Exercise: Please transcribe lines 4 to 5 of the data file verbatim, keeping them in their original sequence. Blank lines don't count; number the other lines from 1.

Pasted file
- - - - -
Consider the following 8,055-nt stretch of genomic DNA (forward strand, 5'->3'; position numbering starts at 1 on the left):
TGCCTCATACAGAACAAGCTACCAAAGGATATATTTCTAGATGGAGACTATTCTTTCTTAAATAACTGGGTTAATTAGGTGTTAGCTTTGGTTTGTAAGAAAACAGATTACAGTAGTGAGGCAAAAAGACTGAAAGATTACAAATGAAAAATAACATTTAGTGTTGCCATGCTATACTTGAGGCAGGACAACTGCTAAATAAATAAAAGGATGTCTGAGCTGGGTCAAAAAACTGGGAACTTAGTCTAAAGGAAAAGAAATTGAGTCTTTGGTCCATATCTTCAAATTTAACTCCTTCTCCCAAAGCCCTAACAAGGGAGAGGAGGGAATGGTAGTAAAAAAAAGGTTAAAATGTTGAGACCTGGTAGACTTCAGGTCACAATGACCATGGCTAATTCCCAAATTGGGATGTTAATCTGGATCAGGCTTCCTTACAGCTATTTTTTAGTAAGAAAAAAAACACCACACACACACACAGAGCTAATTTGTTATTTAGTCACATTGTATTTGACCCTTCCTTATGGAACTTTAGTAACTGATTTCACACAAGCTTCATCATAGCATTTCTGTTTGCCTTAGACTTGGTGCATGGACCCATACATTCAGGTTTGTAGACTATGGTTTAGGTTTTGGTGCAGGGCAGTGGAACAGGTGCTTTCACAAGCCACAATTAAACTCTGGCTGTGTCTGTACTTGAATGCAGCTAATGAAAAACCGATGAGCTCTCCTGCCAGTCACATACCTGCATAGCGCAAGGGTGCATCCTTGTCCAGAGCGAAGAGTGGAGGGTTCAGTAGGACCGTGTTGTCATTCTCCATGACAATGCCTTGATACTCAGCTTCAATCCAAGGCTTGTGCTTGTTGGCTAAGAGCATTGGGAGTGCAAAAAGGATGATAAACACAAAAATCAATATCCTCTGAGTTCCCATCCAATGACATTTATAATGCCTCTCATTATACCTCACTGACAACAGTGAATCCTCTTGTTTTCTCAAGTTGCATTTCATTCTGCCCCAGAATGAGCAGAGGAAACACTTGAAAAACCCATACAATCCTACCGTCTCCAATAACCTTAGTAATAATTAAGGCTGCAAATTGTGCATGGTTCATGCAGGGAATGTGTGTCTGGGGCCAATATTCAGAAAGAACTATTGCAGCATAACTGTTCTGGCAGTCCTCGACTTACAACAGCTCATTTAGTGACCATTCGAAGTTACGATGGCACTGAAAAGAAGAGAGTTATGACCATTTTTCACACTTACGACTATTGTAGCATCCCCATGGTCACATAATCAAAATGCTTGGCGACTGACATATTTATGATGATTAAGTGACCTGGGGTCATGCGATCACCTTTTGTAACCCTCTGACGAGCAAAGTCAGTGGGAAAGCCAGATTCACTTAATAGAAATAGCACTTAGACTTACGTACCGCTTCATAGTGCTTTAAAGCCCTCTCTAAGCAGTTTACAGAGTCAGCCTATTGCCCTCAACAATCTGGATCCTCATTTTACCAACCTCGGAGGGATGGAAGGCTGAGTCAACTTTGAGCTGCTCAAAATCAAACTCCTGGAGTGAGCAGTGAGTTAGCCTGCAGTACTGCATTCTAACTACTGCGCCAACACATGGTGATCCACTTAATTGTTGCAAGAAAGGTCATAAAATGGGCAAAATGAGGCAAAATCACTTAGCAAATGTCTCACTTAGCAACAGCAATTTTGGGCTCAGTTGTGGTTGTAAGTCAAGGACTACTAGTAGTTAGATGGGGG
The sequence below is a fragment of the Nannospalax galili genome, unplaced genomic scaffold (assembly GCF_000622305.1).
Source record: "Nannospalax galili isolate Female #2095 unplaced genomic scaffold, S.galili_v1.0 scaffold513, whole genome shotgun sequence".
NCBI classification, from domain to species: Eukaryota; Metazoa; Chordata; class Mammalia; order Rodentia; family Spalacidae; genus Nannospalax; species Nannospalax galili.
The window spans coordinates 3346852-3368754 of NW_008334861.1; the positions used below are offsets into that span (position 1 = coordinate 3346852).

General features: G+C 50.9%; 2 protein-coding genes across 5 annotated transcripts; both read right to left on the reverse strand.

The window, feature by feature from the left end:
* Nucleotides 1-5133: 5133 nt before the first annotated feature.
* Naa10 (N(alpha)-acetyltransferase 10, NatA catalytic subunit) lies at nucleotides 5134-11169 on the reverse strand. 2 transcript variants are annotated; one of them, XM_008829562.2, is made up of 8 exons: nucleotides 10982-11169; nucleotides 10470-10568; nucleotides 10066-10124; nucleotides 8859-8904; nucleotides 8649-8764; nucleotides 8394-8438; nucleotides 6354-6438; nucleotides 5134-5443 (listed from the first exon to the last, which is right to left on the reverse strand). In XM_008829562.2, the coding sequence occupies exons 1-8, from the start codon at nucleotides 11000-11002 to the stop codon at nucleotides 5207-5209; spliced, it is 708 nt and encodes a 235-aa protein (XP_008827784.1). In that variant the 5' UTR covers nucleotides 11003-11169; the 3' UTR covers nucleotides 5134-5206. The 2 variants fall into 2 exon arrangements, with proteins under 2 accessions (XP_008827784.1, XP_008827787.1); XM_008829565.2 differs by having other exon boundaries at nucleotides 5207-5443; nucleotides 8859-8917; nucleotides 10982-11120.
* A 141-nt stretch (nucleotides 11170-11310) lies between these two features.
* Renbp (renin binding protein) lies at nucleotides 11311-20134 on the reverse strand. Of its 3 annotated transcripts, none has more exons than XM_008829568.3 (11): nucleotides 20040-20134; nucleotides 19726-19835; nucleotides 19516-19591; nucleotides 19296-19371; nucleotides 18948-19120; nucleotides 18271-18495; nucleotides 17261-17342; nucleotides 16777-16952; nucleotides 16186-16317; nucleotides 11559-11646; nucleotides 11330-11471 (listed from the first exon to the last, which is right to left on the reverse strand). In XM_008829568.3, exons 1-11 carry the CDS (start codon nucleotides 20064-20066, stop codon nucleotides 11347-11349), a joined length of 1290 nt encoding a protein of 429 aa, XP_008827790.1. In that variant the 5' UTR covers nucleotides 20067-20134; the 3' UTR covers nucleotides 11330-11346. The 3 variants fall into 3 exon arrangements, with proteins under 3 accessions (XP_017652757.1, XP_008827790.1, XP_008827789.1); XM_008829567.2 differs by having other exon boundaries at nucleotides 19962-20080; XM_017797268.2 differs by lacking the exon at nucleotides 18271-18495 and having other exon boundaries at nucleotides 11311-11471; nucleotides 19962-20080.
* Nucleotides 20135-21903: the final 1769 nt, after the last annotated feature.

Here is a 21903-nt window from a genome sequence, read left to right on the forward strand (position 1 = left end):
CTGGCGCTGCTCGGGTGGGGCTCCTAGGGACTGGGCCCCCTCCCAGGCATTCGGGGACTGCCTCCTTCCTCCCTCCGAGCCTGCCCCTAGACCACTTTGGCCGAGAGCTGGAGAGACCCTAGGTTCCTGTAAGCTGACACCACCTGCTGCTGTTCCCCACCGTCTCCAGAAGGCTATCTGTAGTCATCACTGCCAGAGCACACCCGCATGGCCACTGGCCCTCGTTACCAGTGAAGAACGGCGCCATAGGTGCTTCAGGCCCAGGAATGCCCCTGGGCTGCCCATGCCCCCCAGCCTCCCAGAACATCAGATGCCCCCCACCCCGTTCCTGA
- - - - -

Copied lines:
Source record: "Nannospalax galili isolate Female #2095 unplaced genomic scaffold, S.galili_v1.0 scaffold513, whole genome shotgun sequence".
NCBI classification, from domain to species: Eukaryota; Metazoa; Chordata; class Mammalia; order Rodentia; family Spalacidae; genus Nannospalax; species Nannospalax galili.